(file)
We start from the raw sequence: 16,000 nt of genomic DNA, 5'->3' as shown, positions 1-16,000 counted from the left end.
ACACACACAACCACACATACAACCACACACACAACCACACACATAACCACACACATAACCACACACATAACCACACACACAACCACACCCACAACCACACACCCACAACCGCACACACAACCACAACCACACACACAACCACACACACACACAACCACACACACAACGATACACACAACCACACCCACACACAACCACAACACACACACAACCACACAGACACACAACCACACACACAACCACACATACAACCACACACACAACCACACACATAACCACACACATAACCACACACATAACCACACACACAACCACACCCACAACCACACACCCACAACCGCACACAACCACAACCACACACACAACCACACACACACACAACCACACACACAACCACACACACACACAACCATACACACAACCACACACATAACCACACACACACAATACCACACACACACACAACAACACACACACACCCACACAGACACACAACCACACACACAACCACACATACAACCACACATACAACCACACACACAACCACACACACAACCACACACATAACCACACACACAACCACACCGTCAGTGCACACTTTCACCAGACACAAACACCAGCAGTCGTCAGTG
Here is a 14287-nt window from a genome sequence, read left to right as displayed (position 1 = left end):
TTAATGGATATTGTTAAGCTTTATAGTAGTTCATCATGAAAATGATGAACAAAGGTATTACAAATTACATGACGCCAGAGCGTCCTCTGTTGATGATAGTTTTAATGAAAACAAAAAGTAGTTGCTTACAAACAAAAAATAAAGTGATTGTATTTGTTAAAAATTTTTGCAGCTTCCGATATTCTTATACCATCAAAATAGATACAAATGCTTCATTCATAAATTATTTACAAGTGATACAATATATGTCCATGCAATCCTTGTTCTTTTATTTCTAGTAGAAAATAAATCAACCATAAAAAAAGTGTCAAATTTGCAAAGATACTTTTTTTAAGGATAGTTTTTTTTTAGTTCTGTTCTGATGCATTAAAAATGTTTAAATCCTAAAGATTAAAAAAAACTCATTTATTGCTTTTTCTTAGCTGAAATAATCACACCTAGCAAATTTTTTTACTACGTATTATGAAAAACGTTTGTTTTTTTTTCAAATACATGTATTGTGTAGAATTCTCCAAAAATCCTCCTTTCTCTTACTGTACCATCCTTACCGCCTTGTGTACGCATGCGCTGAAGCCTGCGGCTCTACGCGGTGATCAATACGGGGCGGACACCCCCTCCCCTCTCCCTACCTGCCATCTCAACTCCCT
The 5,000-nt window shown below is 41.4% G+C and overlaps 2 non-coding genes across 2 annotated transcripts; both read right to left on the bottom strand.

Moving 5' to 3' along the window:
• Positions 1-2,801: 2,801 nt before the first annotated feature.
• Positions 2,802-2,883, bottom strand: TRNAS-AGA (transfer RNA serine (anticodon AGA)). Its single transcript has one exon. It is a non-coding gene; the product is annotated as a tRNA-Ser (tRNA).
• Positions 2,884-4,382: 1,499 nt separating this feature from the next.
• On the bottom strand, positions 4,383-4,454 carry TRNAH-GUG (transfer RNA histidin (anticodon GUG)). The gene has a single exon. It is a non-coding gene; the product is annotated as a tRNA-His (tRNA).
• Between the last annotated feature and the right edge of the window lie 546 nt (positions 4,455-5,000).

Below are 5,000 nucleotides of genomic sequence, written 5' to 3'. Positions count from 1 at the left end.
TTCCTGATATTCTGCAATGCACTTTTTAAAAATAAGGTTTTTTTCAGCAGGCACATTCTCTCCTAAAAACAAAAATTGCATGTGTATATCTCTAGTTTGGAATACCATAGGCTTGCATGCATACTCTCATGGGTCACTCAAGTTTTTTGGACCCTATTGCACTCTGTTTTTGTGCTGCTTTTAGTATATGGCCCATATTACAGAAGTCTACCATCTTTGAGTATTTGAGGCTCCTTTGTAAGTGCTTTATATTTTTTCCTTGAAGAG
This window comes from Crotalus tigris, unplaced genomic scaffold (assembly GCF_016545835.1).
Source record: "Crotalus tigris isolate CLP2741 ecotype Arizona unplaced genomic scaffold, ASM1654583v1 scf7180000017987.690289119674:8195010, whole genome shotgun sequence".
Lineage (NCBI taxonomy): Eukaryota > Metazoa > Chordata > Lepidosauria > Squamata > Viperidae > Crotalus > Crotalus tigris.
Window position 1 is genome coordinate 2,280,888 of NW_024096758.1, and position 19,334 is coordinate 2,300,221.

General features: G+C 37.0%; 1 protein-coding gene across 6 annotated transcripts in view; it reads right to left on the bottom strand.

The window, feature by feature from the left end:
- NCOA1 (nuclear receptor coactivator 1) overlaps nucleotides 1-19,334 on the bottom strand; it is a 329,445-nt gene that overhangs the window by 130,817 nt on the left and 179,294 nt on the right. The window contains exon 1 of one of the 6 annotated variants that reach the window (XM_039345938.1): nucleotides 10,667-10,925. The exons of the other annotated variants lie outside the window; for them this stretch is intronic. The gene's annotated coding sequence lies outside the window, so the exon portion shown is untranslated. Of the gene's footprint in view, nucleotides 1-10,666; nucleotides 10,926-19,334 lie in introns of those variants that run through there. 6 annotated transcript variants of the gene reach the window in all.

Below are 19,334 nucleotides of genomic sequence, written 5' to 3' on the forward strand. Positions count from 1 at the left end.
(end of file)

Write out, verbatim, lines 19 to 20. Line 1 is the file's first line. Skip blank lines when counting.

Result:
The window, feature by feature from the left end:
- NCOA1 (nuclear receptor coactivator 1) overlaps nucleotides 1-19,334 on the bottom strand; it is a 329,445-nt gene that overhangs the window by 130,817 nt on the left and 179,294 nt on the right. The window contains exon 1 of one of the 6 annotated variants that reach the window (XM_039345938.1): nucleotides 10,667-10,925. The exons of the other annotated variants lie outside the window; for them this stretch is intronic. The gene's annotated coding sequence lies outside the window, so the exon portion shown is untranslated. Of the gene's footprint in view, nucleotides 1-10,666; nucleotides 10,926-19,334 lie in introns of those variants that run through there. 6 annotated transcript variants of the gene reach the window in all.